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Friday 25 December 2020

2010: Leverage: The Roleplaying Game

1974 is an important year for the gaming hobby. It is the year that Dungeons & Dragons was introduced, the original RPG from which all other RPGs would ultimately be derived and the original RPG from which so many computer games would draw for their inspiration. It is fitting that the current owner of the game, Wizards of the Coast, released the new version, Dungeons & Dragons, Fifth Edition, in the year of the game’s fortieth anniversary. To celebrate this, Reviews from R’lyeh will be running a series of reviews from the hobby’s anniversary years, thus there will be reviews from 1974, from 1984, from 1994, and from 2004—the thirtieth, twentieth, and tenth anniversaries of the titles. These will be retrospectives, in each case an opportunity to re-appraise interesting titles and true classics decades on from the year of their original release.


Published by Margaret Weis Productions in 2010, Leverage: The Roleplaying Game is a licensed roleplaying game based upon the television series which ran from 2008 to 2012. In the series, a Crew of con artists—a mastermind, a grifter, a hacker, a thief, and a retrieval specialist—take on a series of heists in order to fight injustices inflicted upon ordinary citizens by corporations and the government. Each of the episodes follows a set story structure. A Client comes to the team with a problem that only its members can find a solution to. This involves researching the villain or Mark and finding a weakness which the Crew can use to undermine him, and then formulating a plan which will make use of both the weakness and the skills of individual team members. As the plan goes into action, the Mark and his henchmen will seem to gain the upper hand, but ultimately, the Crew will outwit them all. Flashbacks will reveal further clues and improvisations that helped them overcome certain complications, and so ultimately, bring justice for the Client. This is the exact format that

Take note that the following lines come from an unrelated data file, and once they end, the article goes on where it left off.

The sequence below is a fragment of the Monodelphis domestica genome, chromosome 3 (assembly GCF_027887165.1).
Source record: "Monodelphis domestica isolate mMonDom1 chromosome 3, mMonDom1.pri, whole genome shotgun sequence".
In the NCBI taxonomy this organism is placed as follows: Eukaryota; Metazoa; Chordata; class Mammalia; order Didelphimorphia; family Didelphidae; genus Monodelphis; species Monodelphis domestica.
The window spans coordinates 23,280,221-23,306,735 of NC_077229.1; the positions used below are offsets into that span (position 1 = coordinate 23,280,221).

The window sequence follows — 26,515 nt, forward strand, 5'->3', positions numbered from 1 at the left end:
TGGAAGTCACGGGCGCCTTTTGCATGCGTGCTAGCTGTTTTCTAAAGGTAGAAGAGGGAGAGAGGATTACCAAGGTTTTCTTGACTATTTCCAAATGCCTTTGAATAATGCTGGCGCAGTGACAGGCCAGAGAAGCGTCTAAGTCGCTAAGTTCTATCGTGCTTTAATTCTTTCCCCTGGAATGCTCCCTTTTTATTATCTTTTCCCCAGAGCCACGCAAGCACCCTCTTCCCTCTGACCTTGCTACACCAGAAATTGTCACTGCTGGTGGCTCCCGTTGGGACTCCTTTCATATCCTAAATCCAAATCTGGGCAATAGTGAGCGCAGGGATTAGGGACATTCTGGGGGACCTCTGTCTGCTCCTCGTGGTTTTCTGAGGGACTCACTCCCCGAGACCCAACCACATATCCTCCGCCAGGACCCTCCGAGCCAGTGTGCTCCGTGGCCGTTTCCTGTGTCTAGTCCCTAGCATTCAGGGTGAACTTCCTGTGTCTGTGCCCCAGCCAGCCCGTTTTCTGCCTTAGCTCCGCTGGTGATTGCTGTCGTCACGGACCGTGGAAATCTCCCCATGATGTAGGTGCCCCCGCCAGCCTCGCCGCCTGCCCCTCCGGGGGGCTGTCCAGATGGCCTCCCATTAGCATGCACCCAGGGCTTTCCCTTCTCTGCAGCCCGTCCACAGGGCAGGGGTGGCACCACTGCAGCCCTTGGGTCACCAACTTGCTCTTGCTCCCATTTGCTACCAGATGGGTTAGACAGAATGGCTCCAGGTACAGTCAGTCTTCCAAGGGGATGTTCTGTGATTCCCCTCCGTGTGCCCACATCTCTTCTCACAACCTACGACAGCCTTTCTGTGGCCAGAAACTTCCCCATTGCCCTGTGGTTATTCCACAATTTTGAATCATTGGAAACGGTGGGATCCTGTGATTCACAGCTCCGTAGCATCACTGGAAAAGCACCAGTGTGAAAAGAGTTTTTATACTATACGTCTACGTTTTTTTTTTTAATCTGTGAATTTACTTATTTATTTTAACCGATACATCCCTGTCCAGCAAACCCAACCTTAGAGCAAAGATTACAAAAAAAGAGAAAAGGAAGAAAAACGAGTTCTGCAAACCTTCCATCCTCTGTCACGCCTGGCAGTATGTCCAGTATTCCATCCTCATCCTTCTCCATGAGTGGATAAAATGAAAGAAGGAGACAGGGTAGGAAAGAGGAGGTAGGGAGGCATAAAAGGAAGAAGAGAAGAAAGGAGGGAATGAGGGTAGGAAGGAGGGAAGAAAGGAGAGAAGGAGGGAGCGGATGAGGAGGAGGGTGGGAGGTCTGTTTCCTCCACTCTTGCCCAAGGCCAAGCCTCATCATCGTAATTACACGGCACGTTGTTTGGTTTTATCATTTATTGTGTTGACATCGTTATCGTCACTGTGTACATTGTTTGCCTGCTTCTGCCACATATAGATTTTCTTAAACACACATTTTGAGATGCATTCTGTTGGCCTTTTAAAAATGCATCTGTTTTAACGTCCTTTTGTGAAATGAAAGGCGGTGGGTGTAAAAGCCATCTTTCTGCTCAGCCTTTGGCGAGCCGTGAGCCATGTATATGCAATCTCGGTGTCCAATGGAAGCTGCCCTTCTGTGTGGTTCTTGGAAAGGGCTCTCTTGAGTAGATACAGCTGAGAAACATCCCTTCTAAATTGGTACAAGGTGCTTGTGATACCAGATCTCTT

Leverage: The Roleplaying Game follows to provide not only an excellent adaptation of its source material, but also arguably, the purest treatment of the heist genre in any roleplaying game.